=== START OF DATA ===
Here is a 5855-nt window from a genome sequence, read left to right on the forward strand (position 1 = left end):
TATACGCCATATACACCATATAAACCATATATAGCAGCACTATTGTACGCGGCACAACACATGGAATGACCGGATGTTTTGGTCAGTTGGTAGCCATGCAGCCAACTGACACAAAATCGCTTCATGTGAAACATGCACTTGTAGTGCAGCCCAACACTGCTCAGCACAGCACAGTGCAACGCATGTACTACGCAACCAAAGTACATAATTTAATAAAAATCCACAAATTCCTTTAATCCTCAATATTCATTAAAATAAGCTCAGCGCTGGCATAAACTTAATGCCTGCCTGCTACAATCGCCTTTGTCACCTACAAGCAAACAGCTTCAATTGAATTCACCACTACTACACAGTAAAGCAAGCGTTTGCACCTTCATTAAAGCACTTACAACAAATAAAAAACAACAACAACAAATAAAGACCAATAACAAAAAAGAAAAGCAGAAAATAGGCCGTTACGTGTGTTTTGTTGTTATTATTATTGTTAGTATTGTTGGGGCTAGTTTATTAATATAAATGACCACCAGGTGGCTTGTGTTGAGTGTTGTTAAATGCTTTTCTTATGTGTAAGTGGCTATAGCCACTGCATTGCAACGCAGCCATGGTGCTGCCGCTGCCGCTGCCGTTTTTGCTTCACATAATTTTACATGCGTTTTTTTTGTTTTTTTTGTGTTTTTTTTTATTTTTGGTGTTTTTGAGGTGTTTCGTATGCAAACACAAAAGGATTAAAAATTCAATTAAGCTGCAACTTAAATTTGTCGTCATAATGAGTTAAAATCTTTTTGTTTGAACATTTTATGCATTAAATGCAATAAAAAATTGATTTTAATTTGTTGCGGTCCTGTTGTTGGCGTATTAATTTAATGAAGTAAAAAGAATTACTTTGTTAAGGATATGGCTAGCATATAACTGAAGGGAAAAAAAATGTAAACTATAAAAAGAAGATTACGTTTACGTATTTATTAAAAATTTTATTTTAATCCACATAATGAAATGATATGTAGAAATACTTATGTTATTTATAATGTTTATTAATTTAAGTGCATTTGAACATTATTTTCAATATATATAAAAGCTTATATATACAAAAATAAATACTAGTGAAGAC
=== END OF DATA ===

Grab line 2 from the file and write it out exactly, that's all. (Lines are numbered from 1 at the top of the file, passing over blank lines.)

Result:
TATACGCCATATACACCATATAAACCATATATAGCAGCACTATTGTACGCGGCACAACACATGGAATGACCGGATGTTTTGGTCAGTTGGTAGCCATGCAGCCAACTGACACAAAATCGCTTCATGTGAAACATGCACTTGTAGTGCAGCCCAACACTGCTCAGCACAGCACAGTGCAACGCATGTACTACGCAACCAAAGTACATAATTTAATAAAAATCCACAAATTCCTTTAATCCTCAATATTCATTAAAATAAGCTCAGCGCTGGCATAAACTTAATGCCTGCCTGCTACAATCGCCTTTGTCACCTACAAGCAAACAGCTTCAATTGAATTCACCACTACTACACAGTAAAGCAAGCGTTTGCACCTTCATTAAAGCACTTACAACAAATAAAAAACAACAACAACAAATAAAGACCAATAACAAAAAAGAAAAGCAGAAAATAGGCCGTTACGTGTGTTTTGTTGTTATTATTATTGTTAGTATTGTTGGGGCTAGTTTATTAATATAAATGACCACCAGGTGGCTTGTGTTGAGTGTTGTTAAATGCTTTTCTTATGTGTAAGTGGCTATAGCCACTGCATTGCAACGCAGCCATGGTGCTGCCGCTGCCGCTGCCGTTTTTGCTTCACATAATTTTACATGCGTTTTTTTTGTTTTTTTTGTGTTTTTTTTTATTTTTGGTGTTTTTGAGGTGTTTCGTATGCAAACACAAAAGGATTAAAAATTCAATTAAGCTGCAACTTAAATTTGTCGTCATAATGAGTTAAAATCTTTTTGTTTGAACATTTTATGCATTAAATGCAATAAAAAATTGATTTTAATTTGTTGCGGTCCTGTTGTTGGCGTATTAATTTAATGAAGTAAAAAGAATTACTTTGTTAAGGATATGGCTAGCATATAACTGAAGGGAAAAAAAATGTAAACTATAAAAAGAAGATTACGTTTACGTATTTATTAAAAATTTTATTTTAATCCACATAATGAAATGATATGTAGAAATACTTATGTTATTTATAATGTTTATTAATTTAAGTGCATTTGAACATTATTTTCAATATATATAAAAGCTTATATATACAAAAATAAATACTAGTGAAGAC